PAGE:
Measure the Torque (Twisting Power) of Your Favourite Car

The power output of an engine of the vehicle at the specific point that rotates the wheels or twists the whole mechanism from crankshaft all the way through the wheels to move the vehicle on the road. It's produced exactly the same way that the force applies at a distance. In the engine, a combustion occurs, creating pressure against the pistons to produce the power on them, pushing them back. The force is transferred onto the crankshaft through connecting rods. If you concentrate on the cycle of the engine then you can easily calculate the torque of your vehicles engine. As the torque is equal to the force multiplied by the distance, you initially need to find the variables of the torque.


  1. Find the variables of Torque. There are three main variables of the torque in any engine, which are: the force at specific RPMs, distance, and the constant of the torque. The force is the horsepower of your engine that you can find on the specific revolutions of the engine, or generally the term full motor torque is used to find the force at full RPMs of the engine that usually you can find on the engine specification’s table.
    • However, it can be found by using the horsepower-to-torque conversion tables. The distance is the length of the stroke; it means the longer the stroke, the more torque generation.
    • Diesel engines produce more torque than patrol units because the diesel engines use longer stroke bases to compress the air into the cylinder. Usually, the unit for the torque is used as pound-feet or lb/ft.
  2. Calculate the Torque. There is no secret in calculating the torque of the engine, but it is just a multiplication of force-to-distance from the center of the crankshaft.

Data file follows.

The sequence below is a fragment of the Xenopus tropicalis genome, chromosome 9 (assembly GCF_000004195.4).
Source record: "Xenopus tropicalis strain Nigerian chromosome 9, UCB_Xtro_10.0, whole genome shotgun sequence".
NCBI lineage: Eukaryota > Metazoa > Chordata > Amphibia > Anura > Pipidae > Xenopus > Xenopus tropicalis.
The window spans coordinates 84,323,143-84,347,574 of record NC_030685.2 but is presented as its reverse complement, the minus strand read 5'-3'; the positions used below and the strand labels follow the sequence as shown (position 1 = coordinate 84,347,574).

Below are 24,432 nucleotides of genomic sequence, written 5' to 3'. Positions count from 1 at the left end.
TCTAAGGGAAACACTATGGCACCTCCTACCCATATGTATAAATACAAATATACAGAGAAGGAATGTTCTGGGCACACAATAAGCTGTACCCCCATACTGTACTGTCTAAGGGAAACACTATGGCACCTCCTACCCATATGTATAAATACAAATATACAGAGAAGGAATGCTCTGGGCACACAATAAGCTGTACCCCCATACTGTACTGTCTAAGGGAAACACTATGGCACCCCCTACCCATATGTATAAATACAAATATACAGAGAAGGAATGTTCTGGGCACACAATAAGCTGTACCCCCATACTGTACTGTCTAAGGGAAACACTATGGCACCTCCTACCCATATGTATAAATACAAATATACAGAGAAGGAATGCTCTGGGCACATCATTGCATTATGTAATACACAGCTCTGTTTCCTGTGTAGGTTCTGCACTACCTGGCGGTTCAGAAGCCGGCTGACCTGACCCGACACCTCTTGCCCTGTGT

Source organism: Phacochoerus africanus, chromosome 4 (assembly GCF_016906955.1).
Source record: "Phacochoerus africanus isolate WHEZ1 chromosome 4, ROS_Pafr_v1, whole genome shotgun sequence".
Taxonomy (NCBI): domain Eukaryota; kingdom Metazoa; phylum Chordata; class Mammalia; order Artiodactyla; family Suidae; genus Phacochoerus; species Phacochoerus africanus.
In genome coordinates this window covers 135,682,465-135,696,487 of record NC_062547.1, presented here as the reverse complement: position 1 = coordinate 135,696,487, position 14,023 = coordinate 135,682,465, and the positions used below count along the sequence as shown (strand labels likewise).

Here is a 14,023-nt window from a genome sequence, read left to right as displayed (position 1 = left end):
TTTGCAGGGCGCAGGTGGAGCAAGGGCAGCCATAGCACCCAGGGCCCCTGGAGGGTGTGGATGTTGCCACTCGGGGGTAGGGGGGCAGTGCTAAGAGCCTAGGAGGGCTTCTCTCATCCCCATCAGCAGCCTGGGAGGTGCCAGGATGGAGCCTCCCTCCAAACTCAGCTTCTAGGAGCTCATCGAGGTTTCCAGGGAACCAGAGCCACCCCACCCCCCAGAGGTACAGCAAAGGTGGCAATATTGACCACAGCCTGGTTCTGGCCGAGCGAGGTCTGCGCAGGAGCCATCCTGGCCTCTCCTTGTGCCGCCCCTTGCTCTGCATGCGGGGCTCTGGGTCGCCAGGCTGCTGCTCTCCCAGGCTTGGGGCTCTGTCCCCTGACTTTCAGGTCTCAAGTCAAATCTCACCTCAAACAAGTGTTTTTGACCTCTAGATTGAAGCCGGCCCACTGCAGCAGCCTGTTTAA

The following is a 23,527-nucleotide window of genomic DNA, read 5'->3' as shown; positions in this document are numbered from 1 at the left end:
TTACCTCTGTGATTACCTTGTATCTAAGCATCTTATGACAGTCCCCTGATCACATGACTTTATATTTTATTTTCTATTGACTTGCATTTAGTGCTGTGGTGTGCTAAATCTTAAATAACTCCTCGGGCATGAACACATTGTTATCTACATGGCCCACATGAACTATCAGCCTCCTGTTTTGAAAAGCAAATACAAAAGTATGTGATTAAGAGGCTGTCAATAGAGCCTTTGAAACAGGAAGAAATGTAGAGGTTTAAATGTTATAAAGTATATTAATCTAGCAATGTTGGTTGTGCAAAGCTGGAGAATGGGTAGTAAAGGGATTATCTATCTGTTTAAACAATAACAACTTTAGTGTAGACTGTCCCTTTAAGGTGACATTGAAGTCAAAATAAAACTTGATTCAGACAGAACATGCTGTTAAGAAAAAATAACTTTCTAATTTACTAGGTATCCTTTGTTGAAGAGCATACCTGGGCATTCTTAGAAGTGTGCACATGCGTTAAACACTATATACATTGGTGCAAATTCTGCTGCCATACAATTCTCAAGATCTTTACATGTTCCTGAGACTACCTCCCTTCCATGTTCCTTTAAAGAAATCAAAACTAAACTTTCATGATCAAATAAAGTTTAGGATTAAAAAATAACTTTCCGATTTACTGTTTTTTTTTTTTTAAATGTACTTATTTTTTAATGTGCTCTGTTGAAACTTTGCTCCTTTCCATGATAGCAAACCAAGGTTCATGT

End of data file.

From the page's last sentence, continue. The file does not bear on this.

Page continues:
• For instance, if you have lug nuts and you have a wrench with a foot long handle, and you apply 100 pounds of force on it, then you are simply generating the 100 lb/ft of torque.
    • However, if you have a two foot long wrench handle and you are applying the same force than you are producing the 200 lb/ft of torque with the same force. It was the variable of distance that caused the change in torque at the same power.
    • As we doubled the distance, the torque was automatically doubled. However, to calculate the full power torque of the engine, you can use the following mathematical formula;Torque = {Force X 5252} / engine RPMsOr T = {HP X 5252} / RPM Where; T = torque in lb/ft and the HP is the horsepower of the engine.
    • However, the 5252 is the constant and the RPM are the engine revolutions per minutes. For example, if your car is producing the 86 HP at the full motor RPMs of 5500, then you can easily calculate the torque for your car at the 5500 RPMs by applying the formula; it would be 82 lb/ft of torque.


  • The horsepower of different engines are different, and the stroke length can also be different, so you need to carefully select the variables to calculate the torque.